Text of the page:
HP in hot water again over restricting functionality on its all-in-one-printers
HP is facing a class-action lawsuit in the United States that centers around the accusation that HP is intentionally bricking functionality on all-in-one printer models when ink is running low.
All-in-one printers support a number of tasks besides printing. Functionality includes making copies, scanning and also faxing. Not all of these functions require printer ink; scanning, for example, does not.
HP is accused of limiting functionality on its printers that do not require printer ink to work, if printer ink is low.
Many printer models are priced competitively as traditional printer manufacturers such as HP or Canon earn most of the revenue from the sale of printer ink. Called black gold by many, printer ink is sometimes more expensive than the purchased printer model. Color printers use multiple ink cartridges, often black, cyan, magenta and yellow. Some printers are designed to refuse printing if only one of the ink cartridges is low, even if it is not black and a black-and-white printing is needed.
HP has used several anti-consumer tactics in the past to push sales of its printer ink. From pushing new firmware on to printers that blocks use of third-party ink cartridges, using HP Dynamic Security and other means, to launching the subscription-based service HP+, which, as a feature, blocks using third-party ink for the lifetime of the printer, even when customers unsubscribe later on.
The class action lawsuit accuses HP of bricking certain all-in-one printers when ink is running out. Functionality that does not require ink becomes unavailable at this stage as well, and the lawsuit claims that HP is not informing its customers about that prior to the purchase.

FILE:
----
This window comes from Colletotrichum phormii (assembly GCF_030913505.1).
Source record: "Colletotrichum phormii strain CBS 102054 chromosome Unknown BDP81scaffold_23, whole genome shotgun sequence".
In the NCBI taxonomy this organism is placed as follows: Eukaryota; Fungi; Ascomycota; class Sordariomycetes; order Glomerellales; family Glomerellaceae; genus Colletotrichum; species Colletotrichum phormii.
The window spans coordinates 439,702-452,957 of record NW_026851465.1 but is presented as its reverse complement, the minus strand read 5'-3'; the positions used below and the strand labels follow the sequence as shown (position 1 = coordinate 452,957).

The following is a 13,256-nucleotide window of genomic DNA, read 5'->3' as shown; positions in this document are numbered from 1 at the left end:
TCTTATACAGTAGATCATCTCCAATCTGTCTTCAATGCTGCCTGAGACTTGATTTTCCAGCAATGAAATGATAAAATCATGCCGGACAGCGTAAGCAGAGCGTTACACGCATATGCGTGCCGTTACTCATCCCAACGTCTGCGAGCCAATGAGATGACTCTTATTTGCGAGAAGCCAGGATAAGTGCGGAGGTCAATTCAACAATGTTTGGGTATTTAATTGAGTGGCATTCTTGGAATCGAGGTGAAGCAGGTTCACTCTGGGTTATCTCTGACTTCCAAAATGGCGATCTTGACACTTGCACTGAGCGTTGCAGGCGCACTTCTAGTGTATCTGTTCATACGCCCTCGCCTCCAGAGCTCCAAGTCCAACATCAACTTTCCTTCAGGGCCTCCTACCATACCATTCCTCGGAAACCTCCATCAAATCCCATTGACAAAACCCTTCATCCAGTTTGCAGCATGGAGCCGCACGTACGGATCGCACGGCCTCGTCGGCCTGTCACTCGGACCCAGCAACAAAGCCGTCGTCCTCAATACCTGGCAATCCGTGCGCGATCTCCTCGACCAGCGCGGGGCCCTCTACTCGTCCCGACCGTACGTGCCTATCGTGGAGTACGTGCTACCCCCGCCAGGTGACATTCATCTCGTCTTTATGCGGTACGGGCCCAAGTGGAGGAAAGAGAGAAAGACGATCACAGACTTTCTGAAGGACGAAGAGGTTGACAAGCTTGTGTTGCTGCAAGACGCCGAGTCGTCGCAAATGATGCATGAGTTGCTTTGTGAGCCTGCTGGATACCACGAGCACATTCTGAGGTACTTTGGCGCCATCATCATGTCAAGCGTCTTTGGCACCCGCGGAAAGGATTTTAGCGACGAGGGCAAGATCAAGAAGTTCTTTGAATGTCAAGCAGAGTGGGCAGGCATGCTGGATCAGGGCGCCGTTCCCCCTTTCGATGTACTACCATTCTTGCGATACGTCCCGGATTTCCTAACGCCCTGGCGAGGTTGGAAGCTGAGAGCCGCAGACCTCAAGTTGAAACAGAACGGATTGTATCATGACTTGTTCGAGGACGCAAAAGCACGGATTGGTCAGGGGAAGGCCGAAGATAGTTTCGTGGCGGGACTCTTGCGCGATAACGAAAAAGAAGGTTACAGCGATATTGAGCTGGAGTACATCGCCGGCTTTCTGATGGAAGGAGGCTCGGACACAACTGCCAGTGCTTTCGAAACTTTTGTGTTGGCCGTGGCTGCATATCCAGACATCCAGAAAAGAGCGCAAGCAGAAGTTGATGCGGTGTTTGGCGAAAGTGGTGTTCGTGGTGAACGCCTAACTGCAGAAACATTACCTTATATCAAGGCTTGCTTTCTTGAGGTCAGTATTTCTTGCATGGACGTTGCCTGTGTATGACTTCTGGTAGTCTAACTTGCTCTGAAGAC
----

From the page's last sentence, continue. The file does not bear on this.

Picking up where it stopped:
This is not the first time that HP is facing lawsuits regarding anti-consumer practices. Last year, consumer group Euroconsumers reached a settlement with HP over the enforcement of HP's ink cartridge DRM in 2016 in four European countries. APNews reports that HP declined to comment on the issue.
Classic printers are cheap, but they are subsidized by printer ink. Consumer Reports suggests that users may spend $70 per year on printer ink, but it can be a lot more, depending on how the printer is used.
A new class of printer models uses tanks instead of cartridges. These printers cost considerably more, but they reduce the costs of ink significantly. Over time, they help save money.
Another option that people have is to buy laser printers instead (I recommend Brother laser printers). These are more expensive as well, but they don't require ink or have ink-related issues, such as ink drying up if printing is infrequent.Advertisement